More Wearable Wiser devices and more Data Sharing: #DigitalHealth Trends for 2015. As an example 70% of US adults are using #Healthcare #ConnectedDevice.

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The danger to online health seekers

The danger to online health seekers | mHealth- Advances, Knowledge and Patient Engagement | Scoop.it

POST SUMMARY: According to the Pew Internet Project, 72 percent of US internet users look up health-related information online. But an astonishing number of the pages we visit to learn about private health concerns—confidentially, we assume—are tracking our queries, sending the sensitive data to third party corporations, even shipping the information directly to the same brokers who monitor our credit scores. It’s happening for profit, for an “improved user experience,” and because developers have flocked to “free” plugins and tools provided by data-vacuuming companies.

In April 2014, Tim Libert, a researcher at the University of Pennsylvania, custom-built software calledwebXray to analyze the top 50 search results for nearly 2,000 common diseases (over 80,000 pages total). He found the results startling: a full 91 percent of the pages made what are known as third-party requests to outside companies. That means when you search for “cold sores,” for instance, and click the highly ranked “Cold Sores Topic Overview WebMD” link, the website is passing your request for information about the disease along to one or more (and often many, many more) other corporations.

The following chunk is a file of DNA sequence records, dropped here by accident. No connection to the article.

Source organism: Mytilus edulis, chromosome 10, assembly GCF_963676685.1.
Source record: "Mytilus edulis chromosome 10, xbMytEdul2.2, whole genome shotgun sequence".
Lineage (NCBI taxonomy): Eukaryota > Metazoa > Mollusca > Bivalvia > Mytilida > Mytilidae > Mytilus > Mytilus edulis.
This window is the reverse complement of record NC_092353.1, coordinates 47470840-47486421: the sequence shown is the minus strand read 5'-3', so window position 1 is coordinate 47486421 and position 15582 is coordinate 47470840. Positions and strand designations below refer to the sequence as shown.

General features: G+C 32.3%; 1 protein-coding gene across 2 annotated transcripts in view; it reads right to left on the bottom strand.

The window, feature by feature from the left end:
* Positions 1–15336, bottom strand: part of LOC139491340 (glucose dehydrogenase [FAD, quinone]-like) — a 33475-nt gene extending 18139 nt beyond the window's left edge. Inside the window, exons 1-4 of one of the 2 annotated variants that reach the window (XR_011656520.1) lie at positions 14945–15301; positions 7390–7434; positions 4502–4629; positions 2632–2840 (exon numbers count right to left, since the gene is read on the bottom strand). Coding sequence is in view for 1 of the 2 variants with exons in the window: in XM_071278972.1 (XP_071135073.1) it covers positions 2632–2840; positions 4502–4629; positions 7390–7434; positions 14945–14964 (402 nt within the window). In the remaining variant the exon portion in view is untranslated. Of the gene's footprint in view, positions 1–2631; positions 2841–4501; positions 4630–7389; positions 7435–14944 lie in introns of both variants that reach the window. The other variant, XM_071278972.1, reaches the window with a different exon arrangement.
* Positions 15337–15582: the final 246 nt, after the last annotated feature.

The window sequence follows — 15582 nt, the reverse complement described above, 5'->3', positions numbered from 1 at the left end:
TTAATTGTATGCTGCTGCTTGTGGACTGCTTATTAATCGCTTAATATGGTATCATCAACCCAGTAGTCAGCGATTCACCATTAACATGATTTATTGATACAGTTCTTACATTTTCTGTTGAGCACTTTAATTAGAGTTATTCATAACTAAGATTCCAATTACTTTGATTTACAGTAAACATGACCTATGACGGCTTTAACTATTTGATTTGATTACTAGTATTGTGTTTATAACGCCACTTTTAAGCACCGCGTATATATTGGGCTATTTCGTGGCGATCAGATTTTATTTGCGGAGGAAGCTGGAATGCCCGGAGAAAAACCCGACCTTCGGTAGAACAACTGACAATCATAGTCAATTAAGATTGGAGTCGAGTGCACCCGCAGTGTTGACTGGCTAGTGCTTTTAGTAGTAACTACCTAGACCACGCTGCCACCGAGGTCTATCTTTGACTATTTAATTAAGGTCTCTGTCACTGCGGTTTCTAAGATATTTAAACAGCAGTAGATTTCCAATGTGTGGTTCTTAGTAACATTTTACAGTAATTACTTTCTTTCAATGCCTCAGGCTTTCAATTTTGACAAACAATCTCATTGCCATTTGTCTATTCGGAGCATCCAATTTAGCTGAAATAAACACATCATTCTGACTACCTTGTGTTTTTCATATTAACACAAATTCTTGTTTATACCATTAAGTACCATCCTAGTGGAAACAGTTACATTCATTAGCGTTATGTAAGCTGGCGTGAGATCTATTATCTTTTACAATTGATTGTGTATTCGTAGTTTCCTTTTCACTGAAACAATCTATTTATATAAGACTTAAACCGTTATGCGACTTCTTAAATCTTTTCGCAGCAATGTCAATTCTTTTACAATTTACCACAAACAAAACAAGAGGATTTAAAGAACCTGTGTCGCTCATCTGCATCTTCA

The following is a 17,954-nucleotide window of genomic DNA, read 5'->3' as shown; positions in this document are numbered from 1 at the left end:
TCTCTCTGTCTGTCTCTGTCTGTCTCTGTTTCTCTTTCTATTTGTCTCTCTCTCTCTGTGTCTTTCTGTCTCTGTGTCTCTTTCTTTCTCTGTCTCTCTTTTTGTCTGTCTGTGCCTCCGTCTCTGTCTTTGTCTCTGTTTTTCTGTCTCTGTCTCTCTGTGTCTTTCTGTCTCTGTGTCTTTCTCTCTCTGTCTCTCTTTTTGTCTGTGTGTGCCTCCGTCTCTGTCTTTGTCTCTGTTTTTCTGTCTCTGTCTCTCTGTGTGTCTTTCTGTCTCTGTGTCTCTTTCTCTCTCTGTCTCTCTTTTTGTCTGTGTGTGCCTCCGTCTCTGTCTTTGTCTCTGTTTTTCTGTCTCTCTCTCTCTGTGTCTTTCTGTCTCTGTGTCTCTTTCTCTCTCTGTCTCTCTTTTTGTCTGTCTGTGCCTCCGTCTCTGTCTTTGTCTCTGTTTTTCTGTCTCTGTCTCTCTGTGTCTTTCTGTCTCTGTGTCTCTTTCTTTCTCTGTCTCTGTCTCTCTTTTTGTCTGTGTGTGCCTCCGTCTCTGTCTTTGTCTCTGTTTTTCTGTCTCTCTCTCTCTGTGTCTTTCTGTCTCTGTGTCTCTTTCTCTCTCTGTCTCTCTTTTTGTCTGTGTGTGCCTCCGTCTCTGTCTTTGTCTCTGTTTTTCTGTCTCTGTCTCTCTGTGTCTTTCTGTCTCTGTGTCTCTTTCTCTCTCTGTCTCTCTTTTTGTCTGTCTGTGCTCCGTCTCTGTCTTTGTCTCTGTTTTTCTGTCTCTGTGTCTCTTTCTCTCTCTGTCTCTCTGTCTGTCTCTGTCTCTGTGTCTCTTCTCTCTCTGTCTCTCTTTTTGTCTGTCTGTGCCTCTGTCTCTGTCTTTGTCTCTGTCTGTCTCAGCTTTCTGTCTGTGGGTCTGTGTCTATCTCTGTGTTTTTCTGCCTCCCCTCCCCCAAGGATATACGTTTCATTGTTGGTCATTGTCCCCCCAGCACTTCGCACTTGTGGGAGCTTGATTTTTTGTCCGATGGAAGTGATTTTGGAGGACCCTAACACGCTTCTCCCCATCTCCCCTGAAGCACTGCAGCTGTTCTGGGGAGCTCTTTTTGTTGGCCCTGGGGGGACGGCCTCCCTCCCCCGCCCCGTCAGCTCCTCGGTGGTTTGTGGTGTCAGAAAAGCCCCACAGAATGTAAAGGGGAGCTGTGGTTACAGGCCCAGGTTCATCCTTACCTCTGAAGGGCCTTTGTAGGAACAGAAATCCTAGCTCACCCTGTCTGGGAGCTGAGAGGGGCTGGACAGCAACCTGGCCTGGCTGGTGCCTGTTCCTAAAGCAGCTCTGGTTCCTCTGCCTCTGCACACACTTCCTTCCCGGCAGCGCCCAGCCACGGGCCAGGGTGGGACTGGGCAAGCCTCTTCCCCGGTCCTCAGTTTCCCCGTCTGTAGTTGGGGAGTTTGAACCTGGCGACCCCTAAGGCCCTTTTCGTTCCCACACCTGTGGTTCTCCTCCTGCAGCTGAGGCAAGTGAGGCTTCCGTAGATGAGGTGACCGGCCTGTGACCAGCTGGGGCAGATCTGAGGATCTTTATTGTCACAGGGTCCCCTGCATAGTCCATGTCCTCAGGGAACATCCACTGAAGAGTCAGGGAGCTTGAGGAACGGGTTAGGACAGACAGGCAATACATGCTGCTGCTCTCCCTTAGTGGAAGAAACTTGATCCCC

According to Libert’s research, which is published in the Communications of the ACM, about 70 percent of the time, the data transmitted “contained information exposing specific conditions, treatments, and diseases.” That, he says, is “potentially putting user privacy at risk.” And it means you’ll probably want to think twice before looking up medical information on the internet.